iPSCs

Like hESCs, iPSCs have infinite self-renewal capacity and the ability to differentiate into any cell type, providing the hope of patient-specific cells for therapeutic use. iPSCs can be generated from virtually any adult somatic and peripheral blood cell through reprogramming by the addition of integrating retroviral vectors containing four pluripotency transcription factors, OCT4, SOX2, KLF4, and c-MYC [36]. iPSCs behave similarly to hESCs expressing multiple markers of pluripotency, have unlimited potential for self-renewal, and can be differentiated into cells from all three germ layers. Studies utilizing mouse reprogrammed iPSCs to generate β-cells used a considerably different protocol from hESCs. However the differentiated cells, upon transplantation, secreted insulin in response to glucose and normalized blood glucose levels [54]. To date, iPSCs generated from patients with T1Dhave used integrating retroviral vectors. Recently, Kudva reported using nonintegrating Sendai viral vector to reprogram cells from patients with T1D [55], raising the hope that problems of viral integration into the host genome could eliminate the risk for development of neoplasias.

Barriers to the clinical translation of iPSCs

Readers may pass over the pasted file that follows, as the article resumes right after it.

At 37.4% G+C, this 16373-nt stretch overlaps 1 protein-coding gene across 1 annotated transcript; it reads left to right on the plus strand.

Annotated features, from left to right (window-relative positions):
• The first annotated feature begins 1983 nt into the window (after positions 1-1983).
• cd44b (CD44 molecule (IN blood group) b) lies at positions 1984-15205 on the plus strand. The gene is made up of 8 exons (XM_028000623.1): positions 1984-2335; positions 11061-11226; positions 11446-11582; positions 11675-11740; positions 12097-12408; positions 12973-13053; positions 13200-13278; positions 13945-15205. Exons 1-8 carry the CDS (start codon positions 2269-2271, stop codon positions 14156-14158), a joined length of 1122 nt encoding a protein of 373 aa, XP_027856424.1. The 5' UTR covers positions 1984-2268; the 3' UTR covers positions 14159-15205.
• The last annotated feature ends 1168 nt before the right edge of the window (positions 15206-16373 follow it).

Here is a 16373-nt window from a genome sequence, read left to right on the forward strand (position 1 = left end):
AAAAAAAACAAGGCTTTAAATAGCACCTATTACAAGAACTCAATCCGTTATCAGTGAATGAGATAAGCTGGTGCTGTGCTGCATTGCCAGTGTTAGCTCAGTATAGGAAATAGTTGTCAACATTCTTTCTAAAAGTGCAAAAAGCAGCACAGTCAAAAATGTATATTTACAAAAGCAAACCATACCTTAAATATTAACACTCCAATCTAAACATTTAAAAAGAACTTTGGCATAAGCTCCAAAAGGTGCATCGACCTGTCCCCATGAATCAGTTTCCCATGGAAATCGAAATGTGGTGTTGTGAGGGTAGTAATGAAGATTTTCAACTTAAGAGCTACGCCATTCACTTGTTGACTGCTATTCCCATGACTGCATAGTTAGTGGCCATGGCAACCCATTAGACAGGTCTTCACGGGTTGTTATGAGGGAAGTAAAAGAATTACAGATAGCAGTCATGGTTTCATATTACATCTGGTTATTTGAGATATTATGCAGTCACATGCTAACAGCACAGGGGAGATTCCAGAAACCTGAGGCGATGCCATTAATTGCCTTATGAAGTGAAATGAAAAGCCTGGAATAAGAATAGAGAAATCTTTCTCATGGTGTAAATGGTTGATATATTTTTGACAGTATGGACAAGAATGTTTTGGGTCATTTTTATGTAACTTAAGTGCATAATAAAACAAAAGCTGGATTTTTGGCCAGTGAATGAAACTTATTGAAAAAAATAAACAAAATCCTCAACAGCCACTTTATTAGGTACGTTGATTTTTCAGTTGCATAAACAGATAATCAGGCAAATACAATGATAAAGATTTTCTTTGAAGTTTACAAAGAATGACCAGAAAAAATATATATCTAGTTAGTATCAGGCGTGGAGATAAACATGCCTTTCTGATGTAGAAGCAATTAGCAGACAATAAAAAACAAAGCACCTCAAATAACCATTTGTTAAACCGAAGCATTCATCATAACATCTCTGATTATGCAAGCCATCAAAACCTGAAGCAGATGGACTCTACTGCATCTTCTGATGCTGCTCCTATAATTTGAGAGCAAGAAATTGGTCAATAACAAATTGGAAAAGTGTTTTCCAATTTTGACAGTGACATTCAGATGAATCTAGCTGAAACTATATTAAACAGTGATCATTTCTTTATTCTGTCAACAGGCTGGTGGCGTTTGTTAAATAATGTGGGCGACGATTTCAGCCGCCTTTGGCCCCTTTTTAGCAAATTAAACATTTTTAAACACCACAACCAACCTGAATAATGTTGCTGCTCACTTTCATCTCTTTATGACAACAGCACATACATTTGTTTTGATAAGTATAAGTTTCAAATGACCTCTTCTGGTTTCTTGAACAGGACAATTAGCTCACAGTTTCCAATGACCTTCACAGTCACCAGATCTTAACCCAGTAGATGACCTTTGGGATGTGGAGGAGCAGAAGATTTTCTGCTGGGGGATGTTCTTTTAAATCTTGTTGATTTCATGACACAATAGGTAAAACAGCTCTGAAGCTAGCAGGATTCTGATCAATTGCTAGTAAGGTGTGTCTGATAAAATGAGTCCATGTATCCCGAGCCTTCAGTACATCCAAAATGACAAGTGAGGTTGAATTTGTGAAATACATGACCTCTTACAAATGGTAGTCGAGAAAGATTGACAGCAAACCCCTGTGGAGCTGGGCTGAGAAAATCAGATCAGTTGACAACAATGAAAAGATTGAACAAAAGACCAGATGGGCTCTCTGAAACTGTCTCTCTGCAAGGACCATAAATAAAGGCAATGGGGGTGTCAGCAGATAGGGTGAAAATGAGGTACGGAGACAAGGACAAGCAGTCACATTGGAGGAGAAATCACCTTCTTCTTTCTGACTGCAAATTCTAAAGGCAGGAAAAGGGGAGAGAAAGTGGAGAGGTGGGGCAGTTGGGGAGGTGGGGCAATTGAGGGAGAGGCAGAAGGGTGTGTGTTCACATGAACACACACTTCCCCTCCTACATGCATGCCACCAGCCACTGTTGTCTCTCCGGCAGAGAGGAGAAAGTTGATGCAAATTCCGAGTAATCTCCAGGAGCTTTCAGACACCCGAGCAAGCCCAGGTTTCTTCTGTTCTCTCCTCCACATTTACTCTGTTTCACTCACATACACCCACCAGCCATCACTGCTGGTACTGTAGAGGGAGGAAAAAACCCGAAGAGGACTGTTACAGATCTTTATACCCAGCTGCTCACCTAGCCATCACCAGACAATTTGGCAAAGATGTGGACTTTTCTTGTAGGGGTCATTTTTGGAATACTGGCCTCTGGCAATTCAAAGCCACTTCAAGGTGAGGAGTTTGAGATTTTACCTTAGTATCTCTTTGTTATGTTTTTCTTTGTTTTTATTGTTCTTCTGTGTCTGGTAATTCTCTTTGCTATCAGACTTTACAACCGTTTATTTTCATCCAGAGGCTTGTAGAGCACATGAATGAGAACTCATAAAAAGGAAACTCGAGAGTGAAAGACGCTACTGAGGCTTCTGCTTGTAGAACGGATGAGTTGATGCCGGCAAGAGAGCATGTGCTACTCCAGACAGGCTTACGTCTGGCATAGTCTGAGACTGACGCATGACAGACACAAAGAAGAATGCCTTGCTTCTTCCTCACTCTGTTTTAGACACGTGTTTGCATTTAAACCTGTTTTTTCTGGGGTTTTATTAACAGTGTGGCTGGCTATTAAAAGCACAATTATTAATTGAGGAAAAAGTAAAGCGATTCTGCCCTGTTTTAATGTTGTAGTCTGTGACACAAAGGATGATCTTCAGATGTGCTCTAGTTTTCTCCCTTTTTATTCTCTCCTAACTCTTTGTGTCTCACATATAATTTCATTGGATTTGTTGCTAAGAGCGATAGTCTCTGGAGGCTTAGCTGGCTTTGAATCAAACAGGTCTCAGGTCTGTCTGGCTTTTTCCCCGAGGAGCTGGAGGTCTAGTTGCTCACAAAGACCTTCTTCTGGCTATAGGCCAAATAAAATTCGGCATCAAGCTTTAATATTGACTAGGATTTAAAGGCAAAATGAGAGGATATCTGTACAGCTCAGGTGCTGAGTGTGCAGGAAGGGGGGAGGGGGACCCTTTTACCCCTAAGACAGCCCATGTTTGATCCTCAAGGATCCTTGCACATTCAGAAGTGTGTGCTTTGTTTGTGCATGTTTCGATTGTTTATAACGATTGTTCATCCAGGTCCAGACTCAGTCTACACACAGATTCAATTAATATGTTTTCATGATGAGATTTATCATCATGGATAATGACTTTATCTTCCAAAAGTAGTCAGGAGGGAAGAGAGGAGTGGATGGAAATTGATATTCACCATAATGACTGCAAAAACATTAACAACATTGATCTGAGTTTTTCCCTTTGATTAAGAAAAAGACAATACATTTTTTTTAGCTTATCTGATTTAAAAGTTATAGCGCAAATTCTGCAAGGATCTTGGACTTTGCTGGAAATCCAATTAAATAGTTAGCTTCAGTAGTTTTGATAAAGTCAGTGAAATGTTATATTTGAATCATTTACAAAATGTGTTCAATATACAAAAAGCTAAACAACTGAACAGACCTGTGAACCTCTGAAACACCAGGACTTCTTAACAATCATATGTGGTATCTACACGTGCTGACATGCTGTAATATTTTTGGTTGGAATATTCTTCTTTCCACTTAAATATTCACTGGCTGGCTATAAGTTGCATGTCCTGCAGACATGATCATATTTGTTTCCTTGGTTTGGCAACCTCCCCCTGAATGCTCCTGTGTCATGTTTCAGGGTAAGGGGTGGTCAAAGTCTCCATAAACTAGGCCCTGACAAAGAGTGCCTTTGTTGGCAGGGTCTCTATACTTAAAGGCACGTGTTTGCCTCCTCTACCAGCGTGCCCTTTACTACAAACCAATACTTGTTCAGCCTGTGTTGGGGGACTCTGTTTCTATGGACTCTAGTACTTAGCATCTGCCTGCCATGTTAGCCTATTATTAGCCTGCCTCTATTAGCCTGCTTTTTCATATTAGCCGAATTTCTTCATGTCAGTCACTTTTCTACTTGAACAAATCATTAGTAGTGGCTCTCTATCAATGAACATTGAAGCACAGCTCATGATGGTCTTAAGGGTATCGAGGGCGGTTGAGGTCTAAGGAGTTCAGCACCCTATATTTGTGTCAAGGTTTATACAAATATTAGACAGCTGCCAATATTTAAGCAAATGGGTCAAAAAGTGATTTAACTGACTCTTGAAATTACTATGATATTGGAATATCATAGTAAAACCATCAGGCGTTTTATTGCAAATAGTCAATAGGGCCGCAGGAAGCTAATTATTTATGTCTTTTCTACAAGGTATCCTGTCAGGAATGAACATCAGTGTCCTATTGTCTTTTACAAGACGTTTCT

Redifferentiation of iPSCs from diabetic patients into pancreatic islets has the potential to allow for patient-specific cell replacement therapy. This field has been recently reviewed by Neofytou et al. [56], pointing out the challenges that a research setting would face by embarking on clinical trials. Briefly summarized, a GMP facility is required with capacity for characterization assays including cell line stability, karyotyping, and differentiation capacity, expression of pluripotency antigens, purity assays and cell type heterogeneity. These efforts represent a significant monetary allocation that few research institutions are capable of sustaining. Once the cells have undergone directed differentiation, following transplantation the possibilities of benign (teratoma) or malignant (carcinomas) are a safety concern to be dealt with after rigorous safety and toxicity studies are performed. As is the case with hESCs, iPSCs may also become immunogenic following differentiation protocols, a situation requiring careful studies aimed at creating immune tolerance before human trials are considered. It has been calculated that the generation of iPSC-derived tissue product for clinical use approaches one million dollars [57]. In their review, Neofytoy at al, also discuss the implications for the use of iPSC HLA-match allogeneic cell lines banking for commercialization vs. autologous cell lines that may required FDA regulatory standards even more difficult to fulfill.